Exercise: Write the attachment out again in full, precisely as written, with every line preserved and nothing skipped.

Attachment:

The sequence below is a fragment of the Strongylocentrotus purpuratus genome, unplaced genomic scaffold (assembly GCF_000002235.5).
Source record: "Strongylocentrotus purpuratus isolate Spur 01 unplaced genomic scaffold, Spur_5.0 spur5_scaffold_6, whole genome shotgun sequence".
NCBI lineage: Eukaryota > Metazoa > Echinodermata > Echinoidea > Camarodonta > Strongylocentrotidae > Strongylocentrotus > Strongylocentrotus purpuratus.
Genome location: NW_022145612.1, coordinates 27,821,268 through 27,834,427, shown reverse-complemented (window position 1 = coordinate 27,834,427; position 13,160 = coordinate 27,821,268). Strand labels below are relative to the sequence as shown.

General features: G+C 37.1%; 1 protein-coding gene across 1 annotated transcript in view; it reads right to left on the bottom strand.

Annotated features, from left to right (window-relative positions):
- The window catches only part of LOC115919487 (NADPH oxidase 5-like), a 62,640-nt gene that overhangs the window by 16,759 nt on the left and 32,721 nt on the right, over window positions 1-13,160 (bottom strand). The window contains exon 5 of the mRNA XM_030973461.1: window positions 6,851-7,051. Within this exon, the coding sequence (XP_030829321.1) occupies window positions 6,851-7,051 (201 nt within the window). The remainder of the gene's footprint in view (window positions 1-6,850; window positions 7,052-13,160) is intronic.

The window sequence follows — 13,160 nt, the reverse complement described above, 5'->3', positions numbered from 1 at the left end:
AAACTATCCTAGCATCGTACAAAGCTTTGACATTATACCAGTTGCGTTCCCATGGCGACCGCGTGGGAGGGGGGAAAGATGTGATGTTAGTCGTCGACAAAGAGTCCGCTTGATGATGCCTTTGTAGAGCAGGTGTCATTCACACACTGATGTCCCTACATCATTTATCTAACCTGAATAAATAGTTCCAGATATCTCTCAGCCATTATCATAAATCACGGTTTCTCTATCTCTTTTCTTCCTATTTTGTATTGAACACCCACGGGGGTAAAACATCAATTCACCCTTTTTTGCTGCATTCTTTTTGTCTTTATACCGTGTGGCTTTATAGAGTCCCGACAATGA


The sequence below is a fragment of the Strongylocentrotus purpuratus genome, unplaced genomic scaffold (assembly GCF_000002235.5).
Source record: "Strongylocentrotus purpuratus isolate Spur 01 unplaced genomic scaffold, Spur_5.0 spur5_scaffold_6, whole genome shotgun sequence".
NCBI lineage: Eukaryota > Metazoa > Echinodermata > Echinoidea > Camarodonta > Strongylocentrotidae > Strongylocentrotus > Strongylocentrotus purpuratus.
Genome location: NW_022145612.1, coordinates 27,821,268 through 27,834,427, shown reverse-complemented (window position 1 = coordinate 27,834,427; position 13,160 = coordinate 27,821,268). Strand labels below are relative to the sequence as shown.

General features: G+C 37.1%; 1 protein-coding gene across 1 annotated transcript in view; it reads right to left on the bottom strand.

Annotated features, from left to right (window-relative positions):
- The window catches only part of LOC115919487 (NADPH oxidase 5-like), a 62,640-nt gene that overhangs the window by 16,759 nt on the left and 32,721 nt on the right, over window positions 1-13,160 (bottom strand). The window contains exon 5 of the mRNA XM_030973461.1: window positions 6,851-7,051. Within this exon, the coding sequence (XP_030829321.1) occupies window positions 6,851-7,051 (201 nt within the window). The remainder of the gene's footprint in view (window positions 1-6,850; window positions 7,052-13,160) is intronic.

The window sequence follows — 13,160 nt, the reverse complement described above, 5'->3', positions numbered from 1 at the left end:
AAACTATCCTAGCATCGTACAAAGCTTTGACATTATACCAGTTGCGTTCCCATGGCGACCGCGTGGGAGGGGGGAAAGATGTGATGTTAGTCGTCGACAAAGAGTCCGCTTGATGATGCCTTTGTAGAGCAGGTGTCATTCACACACTGATGTCCCTACATCATTTATCTAACCTGAATAAATAGTTCCAGATATCTCTCAGCCATTATCATAAATCACGGTTTCTCTATCTCTTTTCTTCCTATTTTGTATTGAACACCCACGGGGGTAAAACATCAATTCACCCTTTTTTGCTGCATTCTTTTTGTCTTTATACCGTGTGGCTTTATAGAGTCCCGACAATGA